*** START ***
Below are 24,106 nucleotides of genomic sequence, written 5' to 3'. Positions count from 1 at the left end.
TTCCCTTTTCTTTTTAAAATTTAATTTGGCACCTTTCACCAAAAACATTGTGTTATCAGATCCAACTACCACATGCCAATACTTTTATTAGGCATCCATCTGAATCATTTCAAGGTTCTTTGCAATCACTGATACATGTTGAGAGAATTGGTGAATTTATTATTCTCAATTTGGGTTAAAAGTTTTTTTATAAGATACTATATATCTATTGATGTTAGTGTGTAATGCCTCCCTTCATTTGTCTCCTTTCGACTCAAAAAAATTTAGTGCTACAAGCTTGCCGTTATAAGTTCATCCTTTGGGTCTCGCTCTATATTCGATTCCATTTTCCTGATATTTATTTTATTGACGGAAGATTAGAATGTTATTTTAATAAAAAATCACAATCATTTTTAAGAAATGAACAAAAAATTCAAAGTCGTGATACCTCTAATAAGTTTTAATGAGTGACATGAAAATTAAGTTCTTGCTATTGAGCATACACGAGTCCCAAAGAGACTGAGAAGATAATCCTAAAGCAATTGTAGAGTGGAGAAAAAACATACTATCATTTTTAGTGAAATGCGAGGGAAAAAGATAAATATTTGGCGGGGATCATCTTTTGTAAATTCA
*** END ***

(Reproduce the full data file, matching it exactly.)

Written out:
Below are 24,106 nucleotides of genomic sequence, written 5' to 3'. Positions count from 1 at the left end.
TTCCCTTTTCTTTTTAAAATTTAATTTGGCACCTTTCACCAAAAACATTGTGTTATCAGATCCAACTACCACATGCCAATACTTTTATTAGGCATCCATCTGAATCATTTCAAGGTTCTTTGCAATCACTGATACATGTTGAGAGAATTGGTGAATTTATTATTCTCAATTTGGGTTAAAAGTTTTTTTATAAGATACTATATATCTATTGATGTTAGTGTGTAATGCCTCCCTTCATTTGTCTCCTTTCGACTCAAAAAAATTTAGTGCTACAAGCTTGCCGTTATAAGTTCATCCTTTGGGTCTCGCTCTATATTCGATTCCATTTTCCTGATATTTATTTTATTGACGGAAGATTAGAATGTTATTTTAATAAAAAATCACAATCATTTTTAAGAAATGAACAAAAAATTCAAAGTCGTGATACCTCTAATAAGTTTTAATGAGTGACATGAAAATTAAGTTCTTGCTATTGAGCATACACGAGTCCCAAAGAGACTGAGAAGATAATCCTAAAGCAATTGTAGAGTGGAGAAAAAACATACTATCATTTTTAGTGAAATGCGAGGGAAAAAGATAAATATTTGGCGGGGATCATCTTTTGTAAATTCA